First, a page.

“Stop smacking your friends face with the pipet.”
“Why did you pinch his nipples with the tongs?!”
Sometimes teaching science means hearing your students or yourself saying words you never thought would be in a sentence together. This can either cause some laughter or make the day seem incredibly long. After one particularly long day of “Quit shoving the wire brush down the bunsen burner” (students should have simply been identifying pieces of lab equipment) I began thinking surely I’m not alone in this. So I reached out to my #OKSci community and it did not disappoint! Not only does it feel great to know you are, in fact, not alone in this crazy world that is science teaching, I literally laughed out loud at several of the responses! Thanks so much to all the teachers that shared their experiences, you are awesome! I hope everyone else enjoys their responses as much as I did 🙂
- When a teacher first started using stability balls in her classroom, “Stop playing with each other’s balls!! I am sorry but we don’t have blue balls, you will have to sit on the purple balls!” Melissa S., Elementary
- “Don’t dress your dissection up as a superhero.” Traci R., High School Biology
- “No, plants have pigments, not piglets.” Traci R., High School Biology
- Student, “As the orgasm grows it needs water.” Teacher, “The organism, the organism, the organism!” Annette H., 5th grade
- “If you don’t want people to know you have farted you must relax. Farts only make noise if you are tense.” Annette H., 5th grade
- “Don’t get me started on the Uranus jokes. We need to finish the planets today. Yes, I know Uranus is a gas giant.” Annette H., 5th grade
- “Remember your “x”? And how she left because she needed to be by herself? That’s because she was independent. And how you change depends on “y” she left and you adjusting so you can get a new girlfriend.” Melissa Jo F., High School – teaching graphing X and Y axis
- Student, “You mean the sun is a star?” Teacher, “Yes, the sun is a star.” Lesa R., 12th grade
- While teaching plant sexual reproduction, students says under his breath, “I get how the plant cells get together, how does that happen in humans?” Teacher, “Time to line up and go to P.E.!” Theresa B., 4th grade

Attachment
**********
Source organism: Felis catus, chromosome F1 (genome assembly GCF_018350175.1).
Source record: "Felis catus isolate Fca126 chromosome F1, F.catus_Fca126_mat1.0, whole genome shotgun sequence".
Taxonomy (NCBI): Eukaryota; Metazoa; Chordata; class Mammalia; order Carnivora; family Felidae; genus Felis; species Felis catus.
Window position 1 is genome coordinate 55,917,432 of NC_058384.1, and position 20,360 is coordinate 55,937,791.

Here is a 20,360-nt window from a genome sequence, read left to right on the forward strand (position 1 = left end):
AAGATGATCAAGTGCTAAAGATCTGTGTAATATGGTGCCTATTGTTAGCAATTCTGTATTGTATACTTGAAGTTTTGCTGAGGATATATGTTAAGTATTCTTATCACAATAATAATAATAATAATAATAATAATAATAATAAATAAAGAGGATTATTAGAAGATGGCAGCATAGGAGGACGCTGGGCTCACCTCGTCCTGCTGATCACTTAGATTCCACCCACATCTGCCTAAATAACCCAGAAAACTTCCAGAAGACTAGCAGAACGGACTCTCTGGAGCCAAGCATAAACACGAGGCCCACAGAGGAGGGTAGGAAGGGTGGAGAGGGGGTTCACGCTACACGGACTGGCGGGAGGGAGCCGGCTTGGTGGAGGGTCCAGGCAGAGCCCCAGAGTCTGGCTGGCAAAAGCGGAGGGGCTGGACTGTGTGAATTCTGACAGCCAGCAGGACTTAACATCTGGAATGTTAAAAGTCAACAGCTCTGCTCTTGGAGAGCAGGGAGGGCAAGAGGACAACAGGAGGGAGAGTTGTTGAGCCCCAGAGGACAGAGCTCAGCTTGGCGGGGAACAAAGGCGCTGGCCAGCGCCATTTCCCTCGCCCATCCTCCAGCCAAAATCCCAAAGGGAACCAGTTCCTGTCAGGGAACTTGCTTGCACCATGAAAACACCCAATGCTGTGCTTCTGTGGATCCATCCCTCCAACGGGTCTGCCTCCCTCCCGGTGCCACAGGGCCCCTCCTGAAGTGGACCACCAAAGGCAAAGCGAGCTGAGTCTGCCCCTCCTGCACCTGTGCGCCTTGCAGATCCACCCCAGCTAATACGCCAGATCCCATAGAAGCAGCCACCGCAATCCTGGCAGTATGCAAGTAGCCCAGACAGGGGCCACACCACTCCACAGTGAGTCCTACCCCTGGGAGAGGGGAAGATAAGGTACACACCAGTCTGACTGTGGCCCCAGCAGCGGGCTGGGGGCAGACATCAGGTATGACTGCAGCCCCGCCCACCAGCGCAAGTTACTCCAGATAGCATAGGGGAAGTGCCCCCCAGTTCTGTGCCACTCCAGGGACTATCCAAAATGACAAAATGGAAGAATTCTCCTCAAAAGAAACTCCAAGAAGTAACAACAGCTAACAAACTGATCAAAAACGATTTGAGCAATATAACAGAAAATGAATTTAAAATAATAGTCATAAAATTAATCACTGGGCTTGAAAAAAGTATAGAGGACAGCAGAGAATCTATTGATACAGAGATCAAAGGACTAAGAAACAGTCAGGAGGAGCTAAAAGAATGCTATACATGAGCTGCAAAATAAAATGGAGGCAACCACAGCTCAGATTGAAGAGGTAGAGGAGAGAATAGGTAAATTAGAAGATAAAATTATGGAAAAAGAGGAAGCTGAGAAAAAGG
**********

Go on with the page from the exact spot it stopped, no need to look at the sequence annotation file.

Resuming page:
- “Gum sits in your mouth like a little sponge, absorbing chemical vapors. Doesn’t that sound like a lovely picture?” Mike F., College, Organic Chemistry
- Student, “If pollen is plant sperm, then what is honey?”
- Teacher, “Step 1: Cut a hole in the box.” Students, ***snickers*** Teacher, “What?! Ohhhh…” Brandi W.
- “Sure you can eat your mealworms, they’re a delicacy in some countries!” Robin R., 6th grade science
- “Why did you just eat the dialysis tubing?!” Natasha H., High School Biology
- Student, “So Mendel was into plant porn?” Teacher, “Well I guess you could think of it that way.” Eric W., 7th Grade
- Student, “So, if I’m allergic to pollen, it means I’m allergic to sperm?” Teacher, “Yes.” Ruth Z.
- Student, “What’s a mammary gland?” Teacher, “Uh, a boob.” Student, “Oh okay, why didn’t you say so.” Lyle K., High School Anatomy
- “Don’t lick the iron!” Mikael H., High School
- Student(s), “Wait, are humans animals?!” Katy P.
- “What stimulates the testes to produce sperm? C’mon kids you know this! Okay I will give you a hint, it starts with “hor-” and ends with “-mones. Oh that did not sound right…” Emily L., 7th Grade Science
- During a scavenger hunt students came to ask her if they could borrow her fallopian tubes. Teacher, “I’m using my fallopian tubes, but you already have your own!” Liz B., 7th Grade
- “We don’t lick the rocks!” Carrie A., 5th Grade
- While studying the excretory system, student says, “Mrs. F. you know you can mail people poop!” Teacher, “Don’t!” Melissa F.
- Students, “Mrs. A the frog is dead and the fish are eating it!.” Teacher, “Oh, I’m sure it’s fine. See, it’s just….ummmm yeah, it’s dead and the fish are eating it.” Students, “Why are the fish eating their friend?” Teacher, “Well…it’s like an all-you-can-eat frog buffet for the fish.” Carrie A., 4th grade
- “Go home and ask your mom what’s the difference between an organism and an orgasm. No you can’t Google it!!!” Sue F., 7th Grade
- “Of course the testicle is small, what were you expecting? Kelli W., 10th Grade Biology
So science teachers, know you are not alone. We are all there with you, and if you ever need to be reminded how great you are just reach out to your science community! Need to join one? #OKSci on Facebook is a great place to be 🙂